Ok, since the theme today seems to be animals I wanted to share a story with you I read in People Magazine last week. The story was about Holland Military Working Dog Hospital on Lackland Air Force base in San Antonio…….
This story touched my heart because we seem to forget about the animals who save lives in the war. I just want to shed light on these amazing animals so please read the article below from People.com………..
Surgeon Maj. Michelle Franklin is examining a spectacular wound on 5-year-old Sumo, a Belgian Tervuren shepherd who has gone through four operations. “We’ve taken pieces of skin from other places,” explains Franklin, pointing at her patient’s side, “and shifted them around to try to help him heal.”
Sumo’s prognosis is good; Franklin says he’ll be able to return to work as soon as the wound heals.
It’s all part of the plan at the $15 million state-of-the art veterinary facility that handles the health needs of the more than 2,000 military working dogs serving worldwide, including dogs that work for the Transportation Security Administration, U.S. Customs Service and other government agencies. “We should be taking care of our veterans,” explains director Col. Bob Vogelsang, 47, a veterinary surgeon. “These dogs are veterans, too.”
Canines in Combat
Dogs injured in combat are treated on-site and, if they need further medical attention, are sent to a veterinary facility in Germany for stabilization. Those needing further therapy and attention come to Holland, named in honor of Lt. Col. Daniel E. Holland, a veterinarian killed in combat in Iraq in 2006.
Lackland Air Force Base is the primary training ground for dogs that serve all branches of the military and has been training canines since the 1950s. Today there are 893 dogs going through training for the military and TSA, learning to detect bombs and drugs and to aid in combat and police work.
“Dogs are lethal force that can be turned off,” says Vogelsang. “If I shoot a bullet and the guy stops, I can’t tell the bullet to stop. Dogs are trained to turn it on and turn it off.”
Holland’s 45 staff members include specialists in surgery, internal medicine and the military’s only animal behaviorist, Dr. Walter F. Burghardt, who looks after the mental health of our four-legged soldiers. “I treat behavior problems,” he explains, “that cause distress in dogs or get in the way of them doing their jobs.”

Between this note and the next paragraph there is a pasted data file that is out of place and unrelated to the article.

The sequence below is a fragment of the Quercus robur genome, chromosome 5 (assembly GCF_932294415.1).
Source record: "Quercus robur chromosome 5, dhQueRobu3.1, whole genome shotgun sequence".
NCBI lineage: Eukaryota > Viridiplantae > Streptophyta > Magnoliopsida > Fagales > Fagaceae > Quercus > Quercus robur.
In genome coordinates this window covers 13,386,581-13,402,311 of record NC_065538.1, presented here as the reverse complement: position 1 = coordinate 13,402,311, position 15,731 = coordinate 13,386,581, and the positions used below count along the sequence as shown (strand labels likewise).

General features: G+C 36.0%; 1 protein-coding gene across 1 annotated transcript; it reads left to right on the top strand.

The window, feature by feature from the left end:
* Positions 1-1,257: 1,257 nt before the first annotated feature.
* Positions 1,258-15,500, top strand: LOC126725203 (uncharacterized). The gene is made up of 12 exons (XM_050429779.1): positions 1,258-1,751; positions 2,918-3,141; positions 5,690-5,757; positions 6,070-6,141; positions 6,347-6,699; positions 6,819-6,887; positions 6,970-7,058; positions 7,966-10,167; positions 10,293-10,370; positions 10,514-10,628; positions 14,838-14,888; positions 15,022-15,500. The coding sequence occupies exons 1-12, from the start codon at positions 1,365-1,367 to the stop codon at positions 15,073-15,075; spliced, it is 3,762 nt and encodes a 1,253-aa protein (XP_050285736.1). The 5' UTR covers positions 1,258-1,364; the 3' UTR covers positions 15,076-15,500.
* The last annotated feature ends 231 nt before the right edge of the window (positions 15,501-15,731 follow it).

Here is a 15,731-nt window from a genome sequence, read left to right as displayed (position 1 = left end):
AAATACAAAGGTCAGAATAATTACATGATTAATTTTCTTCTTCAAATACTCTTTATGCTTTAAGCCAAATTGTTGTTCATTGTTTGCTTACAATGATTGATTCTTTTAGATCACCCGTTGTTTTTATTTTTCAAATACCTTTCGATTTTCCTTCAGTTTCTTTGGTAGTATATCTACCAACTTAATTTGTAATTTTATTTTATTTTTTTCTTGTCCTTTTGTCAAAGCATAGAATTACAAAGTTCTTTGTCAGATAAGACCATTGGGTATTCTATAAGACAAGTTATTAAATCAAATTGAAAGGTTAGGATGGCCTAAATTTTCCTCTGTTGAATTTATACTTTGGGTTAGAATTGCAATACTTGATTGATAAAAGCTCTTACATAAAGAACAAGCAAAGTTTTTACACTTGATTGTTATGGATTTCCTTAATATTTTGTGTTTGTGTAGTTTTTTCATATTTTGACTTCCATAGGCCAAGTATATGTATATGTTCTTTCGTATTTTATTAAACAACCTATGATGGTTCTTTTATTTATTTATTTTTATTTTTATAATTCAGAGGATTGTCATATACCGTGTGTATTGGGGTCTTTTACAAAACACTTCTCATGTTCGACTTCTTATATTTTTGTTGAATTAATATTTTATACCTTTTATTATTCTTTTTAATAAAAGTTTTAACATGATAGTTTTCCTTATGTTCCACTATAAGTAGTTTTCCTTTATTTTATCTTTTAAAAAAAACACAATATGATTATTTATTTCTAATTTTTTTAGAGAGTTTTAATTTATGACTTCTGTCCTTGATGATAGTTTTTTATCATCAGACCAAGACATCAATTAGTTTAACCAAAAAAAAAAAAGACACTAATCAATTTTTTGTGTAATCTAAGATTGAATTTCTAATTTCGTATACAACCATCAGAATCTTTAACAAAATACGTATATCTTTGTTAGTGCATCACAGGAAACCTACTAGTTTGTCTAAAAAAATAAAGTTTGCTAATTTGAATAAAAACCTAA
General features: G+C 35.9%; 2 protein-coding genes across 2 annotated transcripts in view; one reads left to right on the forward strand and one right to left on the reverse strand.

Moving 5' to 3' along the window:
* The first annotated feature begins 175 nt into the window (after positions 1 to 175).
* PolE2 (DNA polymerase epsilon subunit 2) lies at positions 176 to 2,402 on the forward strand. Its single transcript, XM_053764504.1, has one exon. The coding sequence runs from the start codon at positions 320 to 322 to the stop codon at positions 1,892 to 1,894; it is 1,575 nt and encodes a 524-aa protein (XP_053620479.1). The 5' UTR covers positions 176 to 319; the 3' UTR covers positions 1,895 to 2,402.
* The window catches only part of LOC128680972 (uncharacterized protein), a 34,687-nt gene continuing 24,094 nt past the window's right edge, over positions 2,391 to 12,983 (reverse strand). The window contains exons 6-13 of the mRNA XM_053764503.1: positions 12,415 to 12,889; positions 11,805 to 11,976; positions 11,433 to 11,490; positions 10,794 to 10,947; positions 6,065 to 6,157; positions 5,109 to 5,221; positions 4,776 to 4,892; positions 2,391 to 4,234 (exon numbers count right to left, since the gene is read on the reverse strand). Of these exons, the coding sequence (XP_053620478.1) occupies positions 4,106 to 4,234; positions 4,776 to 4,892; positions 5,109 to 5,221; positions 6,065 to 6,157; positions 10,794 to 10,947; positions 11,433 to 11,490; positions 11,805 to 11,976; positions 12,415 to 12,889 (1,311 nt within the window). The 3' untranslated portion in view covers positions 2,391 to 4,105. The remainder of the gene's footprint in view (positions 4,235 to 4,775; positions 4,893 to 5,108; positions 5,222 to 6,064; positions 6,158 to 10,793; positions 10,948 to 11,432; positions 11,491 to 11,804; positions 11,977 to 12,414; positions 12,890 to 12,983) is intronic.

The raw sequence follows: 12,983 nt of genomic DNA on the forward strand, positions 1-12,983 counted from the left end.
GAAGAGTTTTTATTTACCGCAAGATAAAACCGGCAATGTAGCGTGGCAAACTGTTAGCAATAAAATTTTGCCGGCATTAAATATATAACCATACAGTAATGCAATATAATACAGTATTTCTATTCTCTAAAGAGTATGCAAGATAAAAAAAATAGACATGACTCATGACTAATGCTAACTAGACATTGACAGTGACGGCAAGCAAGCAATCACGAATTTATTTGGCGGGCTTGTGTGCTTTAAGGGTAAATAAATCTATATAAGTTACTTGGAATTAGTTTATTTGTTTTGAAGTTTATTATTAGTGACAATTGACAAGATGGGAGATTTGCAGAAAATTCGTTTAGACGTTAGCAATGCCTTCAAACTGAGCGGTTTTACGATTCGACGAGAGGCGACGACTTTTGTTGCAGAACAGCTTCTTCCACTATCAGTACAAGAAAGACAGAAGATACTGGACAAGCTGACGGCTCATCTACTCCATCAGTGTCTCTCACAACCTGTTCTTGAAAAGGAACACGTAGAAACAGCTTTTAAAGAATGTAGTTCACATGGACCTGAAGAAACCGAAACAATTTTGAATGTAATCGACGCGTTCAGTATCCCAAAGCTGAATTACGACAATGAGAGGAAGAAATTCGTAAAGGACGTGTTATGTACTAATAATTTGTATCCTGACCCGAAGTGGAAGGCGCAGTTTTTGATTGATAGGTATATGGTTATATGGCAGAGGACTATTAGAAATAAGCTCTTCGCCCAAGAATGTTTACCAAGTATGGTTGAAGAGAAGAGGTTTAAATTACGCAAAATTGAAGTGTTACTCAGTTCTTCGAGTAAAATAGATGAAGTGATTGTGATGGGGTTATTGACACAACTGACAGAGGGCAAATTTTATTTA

Diagnostic equipment, including CT scan, digital X-ray and a C-arm fluoroscope that can take X-rays in real time and move around an examining table helps specialists treat the approximately 60 dogs seen daily at Holland. Aside from regular check-ups, the tough canines are seen for medical problems as minor as the occasional spider bite to life-threatening emergencies, with roughly 25 staying as in-patients, depending on their condition.
The ICU is staffed around the clock with a doctor and a technician per dog when there are more critical patients — like Warco, a German shepherd from Eglin Air Force Base in Florida who has cancer and is receiving chemotherapy.
Vogelsang stops at Warco’s kennel to give him some encouraging words and make sure he’s got his chew toy. “We hope we can get him in remission,” he says.
Finally, a Forever Home
Warco will be adopted when he recovers — a practice allowed since legislation passed in 2000 made it legal and eliminated hundreds of heartbreaking euthanizations. The waiting list to adopt can be as long as a year and includes dogs who are healthy but for other reasons unable to serve in the military or other government agencies.
“They’ve served their country,” says Vogelsang. “We want to give them a family.”
The story in People Mag elaborated more and talked more about canine’s in combat….Fact: If one dog finds an explosive device he just saved around 150 soliders’ lives!